Federico García Lorca
Lorca’s main artistic activity was literary and is one of the Spanish authors most frequently used by composers worldwide. Nevertheless, music was always very intimately linked to all his own art.
His musical activity was varied: composer, folklorist and concert performer. Ian Gibson in his biography points out that “Lorca’s life and works cannot be understood if one does not take into account the fact that Federico was a born musician”. His musical compositions, many of them left in draft form, reflect a great capacity for improvisation. He had a very wide repertoire and a genuinely specialist knowledge of traditional music. This undoubtedly had a great influence on his literary works.
His second musical production, the Nueve canciones which were arranged by the poet, shows the Lorca who had expert knowledge in this kind of song, avoiding the slightest hint of sentimentality. The material chosen by Lorca include verses from the fifteenth century, seguidillas from the eighteenth, and zarzuela (operetta) from the nineteenth. These accompaniments are simple but extremely effective, and always bring out the rhythm and harmonies implicit in the text: a minimum dose of technique but a massive dose of artistic genius, in line with the Neoclassical trend. The Canciones carried great significance at that point in Spanish culture. Lorca often performed them in public before large audiences and this served to popularise the resurrection and continued presence of Spanish music.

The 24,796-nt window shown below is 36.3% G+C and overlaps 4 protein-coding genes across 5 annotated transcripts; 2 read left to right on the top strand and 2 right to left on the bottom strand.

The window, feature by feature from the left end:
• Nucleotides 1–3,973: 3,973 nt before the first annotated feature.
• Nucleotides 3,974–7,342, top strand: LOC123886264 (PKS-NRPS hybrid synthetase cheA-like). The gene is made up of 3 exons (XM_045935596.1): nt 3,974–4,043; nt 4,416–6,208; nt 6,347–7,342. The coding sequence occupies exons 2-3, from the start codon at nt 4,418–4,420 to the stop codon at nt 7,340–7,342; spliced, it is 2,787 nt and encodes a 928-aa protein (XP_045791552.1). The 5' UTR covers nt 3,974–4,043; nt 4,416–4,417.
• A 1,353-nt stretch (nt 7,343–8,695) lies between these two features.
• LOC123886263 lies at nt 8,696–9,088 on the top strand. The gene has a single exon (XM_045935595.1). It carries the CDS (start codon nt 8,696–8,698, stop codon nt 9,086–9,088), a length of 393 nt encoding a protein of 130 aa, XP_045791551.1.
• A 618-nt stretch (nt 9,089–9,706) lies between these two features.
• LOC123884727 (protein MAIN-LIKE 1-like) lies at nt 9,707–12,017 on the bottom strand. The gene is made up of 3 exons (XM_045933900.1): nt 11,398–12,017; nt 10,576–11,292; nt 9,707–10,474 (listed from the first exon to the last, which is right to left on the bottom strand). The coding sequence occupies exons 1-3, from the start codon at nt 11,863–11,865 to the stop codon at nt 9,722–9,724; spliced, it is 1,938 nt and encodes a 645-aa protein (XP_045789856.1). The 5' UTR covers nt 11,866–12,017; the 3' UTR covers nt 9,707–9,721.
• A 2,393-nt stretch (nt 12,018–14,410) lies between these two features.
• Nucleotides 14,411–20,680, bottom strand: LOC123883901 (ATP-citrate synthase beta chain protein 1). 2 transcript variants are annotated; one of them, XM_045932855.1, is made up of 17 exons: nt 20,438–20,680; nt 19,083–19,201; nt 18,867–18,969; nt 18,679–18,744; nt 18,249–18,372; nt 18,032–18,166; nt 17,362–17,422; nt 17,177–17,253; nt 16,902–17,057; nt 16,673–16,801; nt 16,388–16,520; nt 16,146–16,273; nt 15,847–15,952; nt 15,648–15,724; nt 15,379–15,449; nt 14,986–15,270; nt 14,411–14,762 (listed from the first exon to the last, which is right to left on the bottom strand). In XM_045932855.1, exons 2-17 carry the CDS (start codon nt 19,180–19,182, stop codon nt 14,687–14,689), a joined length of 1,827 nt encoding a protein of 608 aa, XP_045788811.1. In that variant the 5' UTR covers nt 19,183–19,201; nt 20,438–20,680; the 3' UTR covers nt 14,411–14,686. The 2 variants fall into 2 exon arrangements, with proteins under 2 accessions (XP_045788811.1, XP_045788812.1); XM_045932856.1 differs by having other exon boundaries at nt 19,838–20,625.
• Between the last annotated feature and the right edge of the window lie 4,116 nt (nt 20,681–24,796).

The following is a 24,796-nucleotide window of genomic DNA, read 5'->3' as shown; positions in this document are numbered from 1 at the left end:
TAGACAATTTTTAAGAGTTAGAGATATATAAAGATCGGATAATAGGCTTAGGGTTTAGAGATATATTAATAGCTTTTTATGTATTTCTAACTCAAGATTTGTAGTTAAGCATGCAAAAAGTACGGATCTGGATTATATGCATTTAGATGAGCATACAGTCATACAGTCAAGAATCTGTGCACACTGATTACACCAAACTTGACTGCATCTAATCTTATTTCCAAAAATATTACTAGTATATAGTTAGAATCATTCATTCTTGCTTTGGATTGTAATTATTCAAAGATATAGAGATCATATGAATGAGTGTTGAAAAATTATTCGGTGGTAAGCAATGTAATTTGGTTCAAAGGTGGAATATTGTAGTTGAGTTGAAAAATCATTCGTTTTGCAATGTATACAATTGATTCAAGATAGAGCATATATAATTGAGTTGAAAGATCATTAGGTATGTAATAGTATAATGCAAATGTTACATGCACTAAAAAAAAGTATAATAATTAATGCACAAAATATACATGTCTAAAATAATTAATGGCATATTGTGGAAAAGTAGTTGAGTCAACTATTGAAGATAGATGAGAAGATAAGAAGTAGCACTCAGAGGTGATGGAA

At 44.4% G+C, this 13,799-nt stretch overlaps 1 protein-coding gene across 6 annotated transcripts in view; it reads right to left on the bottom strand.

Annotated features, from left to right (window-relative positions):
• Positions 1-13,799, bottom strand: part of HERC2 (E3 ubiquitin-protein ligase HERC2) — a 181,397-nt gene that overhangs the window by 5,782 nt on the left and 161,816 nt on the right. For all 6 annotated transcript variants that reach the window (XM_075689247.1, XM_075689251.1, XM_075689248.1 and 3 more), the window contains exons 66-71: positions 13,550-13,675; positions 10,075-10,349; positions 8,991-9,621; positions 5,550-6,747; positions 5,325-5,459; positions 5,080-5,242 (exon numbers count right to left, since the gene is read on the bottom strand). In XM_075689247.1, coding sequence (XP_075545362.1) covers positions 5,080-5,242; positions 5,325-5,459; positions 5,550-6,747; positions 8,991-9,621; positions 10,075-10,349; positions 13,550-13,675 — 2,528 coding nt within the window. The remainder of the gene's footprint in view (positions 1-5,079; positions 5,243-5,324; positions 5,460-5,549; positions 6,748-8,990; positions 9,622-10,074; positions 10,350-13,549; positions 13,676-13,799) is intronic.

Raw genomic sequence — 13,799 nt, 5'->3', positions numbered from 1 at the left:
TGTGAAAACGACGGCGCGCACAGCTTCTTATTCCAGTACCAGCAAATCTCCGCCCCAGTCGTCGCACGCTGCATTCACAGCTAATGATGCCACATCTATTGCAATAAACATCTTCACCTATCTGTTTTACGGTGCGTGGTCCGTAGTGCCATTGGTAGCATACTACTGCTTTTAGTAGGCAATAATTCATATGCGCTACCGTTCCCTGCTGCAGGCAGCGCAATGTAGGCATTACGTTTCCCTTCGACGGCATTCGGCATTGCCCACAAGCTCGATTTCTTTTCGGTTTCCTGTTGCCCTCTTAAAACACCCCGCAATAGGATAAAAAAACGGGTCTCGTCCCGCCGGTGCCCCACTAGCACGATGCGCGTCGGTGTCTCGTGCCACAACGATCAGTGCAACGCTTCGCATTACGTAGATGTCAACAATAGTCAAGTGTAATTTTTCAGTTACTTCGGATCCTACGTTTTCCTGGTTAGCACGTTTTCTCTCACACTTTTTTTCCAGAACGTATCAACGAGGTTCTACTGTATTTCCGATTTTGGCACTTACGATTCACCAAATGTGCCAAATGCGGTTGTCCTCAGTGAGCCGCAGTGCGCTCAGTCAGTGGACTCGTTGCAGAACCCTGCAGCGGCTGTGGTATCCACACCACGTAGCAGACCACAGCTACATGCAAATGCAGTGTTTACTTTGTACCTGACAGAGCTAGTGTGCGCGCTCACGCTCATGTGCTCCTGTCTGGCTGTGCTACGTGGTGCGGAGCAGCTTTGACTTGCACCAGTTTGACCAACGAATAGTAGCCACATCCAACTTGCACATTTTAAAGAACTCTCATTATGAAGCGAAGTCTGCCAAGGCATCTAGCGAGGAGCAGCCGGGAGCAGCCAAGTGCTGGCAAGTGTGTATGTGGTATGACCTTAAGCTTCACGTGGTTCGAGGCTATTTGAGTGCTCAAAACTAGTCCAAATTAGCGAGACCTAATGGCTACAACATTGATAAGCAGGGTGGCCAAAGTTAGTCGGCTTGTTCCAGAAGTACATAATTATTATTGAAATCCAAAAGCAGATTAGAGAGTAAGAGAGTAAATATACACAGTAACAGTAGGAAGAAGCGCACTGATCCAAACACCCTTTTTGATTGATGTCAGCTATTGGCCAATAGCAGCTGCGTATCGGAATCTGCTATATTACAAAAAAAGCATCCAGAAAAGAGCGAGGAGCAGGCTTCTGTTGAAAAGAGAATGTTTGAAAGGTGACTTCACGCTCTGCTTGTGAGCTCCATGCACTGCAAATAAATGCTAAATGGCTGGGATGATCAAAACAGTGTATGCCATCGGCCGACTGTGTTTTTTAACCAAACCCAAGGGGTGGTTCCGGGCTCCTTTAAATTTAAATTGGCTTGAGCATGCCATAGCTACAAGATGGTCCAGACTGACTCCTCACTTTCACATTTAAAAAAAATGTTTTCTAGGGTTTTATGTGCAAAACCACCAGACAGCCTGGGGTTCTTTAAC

Many of Lorca’s poems incorporate music, for example the Suites (1936) and Sonata, but music appears particularly in several plays where it is clearly an integral part of the structure. The following plays were conceived as musical works: La zapatera prodigiosa, Así que pasen cinco años and El poema del café cantante, and particularly in Bodas de sangre, which could be described as a choral drama.